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Now if we look at the starting position of the robot, we can see that the only successor of the starting node is S because all other directions cause the
robot to either crash into an obstacle or to move out of the workspace.
If the next node is not the goal, then BFS expands all of the successors of the next node. In this next case, the there are two successors, S and SE.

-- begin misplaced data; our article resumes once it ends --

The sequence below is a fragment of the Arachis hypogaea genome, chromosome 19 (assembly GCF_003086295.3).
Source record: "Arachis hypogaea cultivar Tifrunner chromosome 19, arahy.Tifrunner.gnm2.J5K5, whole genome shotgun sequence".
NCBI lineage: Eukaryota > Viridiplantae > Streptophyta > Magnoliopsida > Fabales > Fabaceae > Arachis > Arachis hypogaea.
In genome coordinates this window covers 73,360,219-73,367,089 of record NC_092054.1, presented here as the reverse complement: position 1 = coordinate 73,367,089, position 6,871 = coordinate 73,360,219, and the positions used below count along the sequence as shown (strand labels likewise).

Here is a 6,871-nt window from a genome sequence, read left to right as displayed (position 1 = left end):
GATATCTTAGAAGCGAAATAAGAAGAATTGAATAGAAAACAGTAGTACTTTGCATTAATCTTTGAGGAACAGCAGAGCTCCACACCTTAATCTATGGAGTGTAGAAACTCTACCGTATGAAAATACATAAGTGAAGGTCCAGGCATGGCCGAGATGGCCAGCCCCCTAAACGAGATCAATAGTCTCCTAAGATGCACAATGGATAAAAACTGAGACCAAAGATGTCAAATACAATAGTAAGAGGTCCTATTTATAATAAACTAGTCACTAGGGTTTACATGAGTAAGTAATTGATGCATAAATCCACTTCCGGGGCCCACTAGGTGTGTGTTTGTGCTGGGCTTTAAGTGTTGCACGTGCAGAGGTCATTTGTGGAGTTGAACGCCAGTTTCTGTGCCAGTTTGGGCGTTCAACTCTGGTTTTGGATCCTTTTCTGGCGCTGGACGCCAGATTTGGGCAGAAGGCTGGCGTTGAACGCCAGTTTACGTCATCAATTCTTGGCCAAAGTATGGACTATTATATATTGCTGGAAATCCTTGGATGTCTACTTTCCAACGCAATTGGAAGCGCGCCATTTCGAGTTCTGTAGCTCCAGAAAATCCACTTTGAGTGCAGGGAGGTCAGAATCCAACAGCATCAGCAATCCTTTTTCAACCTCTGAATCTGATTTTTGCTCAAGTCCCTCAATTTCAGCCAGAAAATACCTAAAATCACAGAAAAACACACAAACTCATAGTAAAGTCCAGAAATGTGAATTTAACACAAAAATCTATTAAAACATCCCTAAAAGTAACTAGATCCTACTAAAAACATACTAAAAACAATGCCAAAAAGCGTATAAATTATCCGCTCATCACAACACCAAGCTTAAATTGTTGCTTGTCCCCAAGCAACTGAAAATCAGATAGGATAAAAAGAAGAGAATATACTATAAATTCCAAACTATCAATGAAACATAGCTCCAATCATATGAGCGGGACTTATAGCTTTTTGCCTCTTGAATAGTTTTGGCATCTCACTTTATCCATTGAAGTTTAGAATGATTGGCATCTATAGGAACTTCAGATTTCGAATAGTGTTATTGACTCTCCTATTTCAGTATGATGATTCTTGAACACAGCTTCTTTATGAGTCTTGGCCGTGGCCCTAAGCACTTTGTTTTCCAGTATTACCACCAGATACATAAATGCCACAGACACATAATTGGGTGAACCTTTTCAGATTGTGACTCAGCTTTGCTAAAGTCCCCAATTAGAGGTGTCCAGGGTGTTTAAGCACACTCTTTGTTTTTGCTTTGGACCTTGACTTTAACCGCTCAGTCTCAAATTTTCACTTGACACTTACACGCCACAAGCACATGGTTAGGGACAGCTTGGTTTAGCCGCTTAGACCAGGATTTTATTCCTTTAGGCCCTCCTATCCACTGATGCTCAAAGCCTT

If S and SE are not the goal, then BFS expands each of those nodes.
If those successors are not the goal, then BFS expands each of those nodes, and this loop continues until the goal node is reached. It is much easier to
visualize BFS if we convert this scenario into a tree and search the tree with a fringe that is FIFO (first in first out) que. The que is an array of
4/21/2016 9:33 AM